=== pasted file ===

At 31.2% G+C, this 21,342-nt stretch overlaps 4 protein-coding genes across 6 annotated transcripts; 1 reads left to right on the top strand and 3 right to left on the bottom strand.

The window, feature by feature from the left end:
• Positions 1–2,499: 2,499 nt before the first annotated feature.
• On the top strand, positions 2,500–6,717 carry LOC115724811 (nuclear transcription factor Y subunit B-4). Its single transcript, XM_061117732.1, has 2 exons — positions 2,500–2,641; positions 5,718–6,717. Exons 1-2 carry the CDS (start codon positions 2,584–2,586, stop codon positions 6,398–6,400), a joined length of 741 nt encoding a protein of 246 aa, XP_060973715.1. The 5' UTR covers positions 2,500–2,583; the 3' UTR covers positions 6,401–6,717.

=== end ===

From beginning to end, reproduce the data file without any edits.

At 31.2% G+C, this 21,342-nt stretch overlaps 4 protein-coding genes across 6 annotated transcripts; 1 reads left to right on the top strand and 3 right to left on the bottom strand.

The window, feature by feature from the left end:
• Positions 1–2,499: 2,499 nt before the first annotated feature.
• On the top strand, positions 2,500–6,717 carry LOC115724811 (nuclear transcription factor Y subunit B-4). Its single transcript, XM_061117732.1, has 2 exons — positions 2,500–2,641; positions 5,718–6,717. Exons 1-2 carry the CDS (start codon positions 2,584–2,586, stop codon positions 6,398–6,400), a joined length of 741 nt encoding a protein of 246 aa, XP_060973715.1. The 5' UTR covers positions 2,500–2,583; the 3' UTR covers positions 6,401–6,717.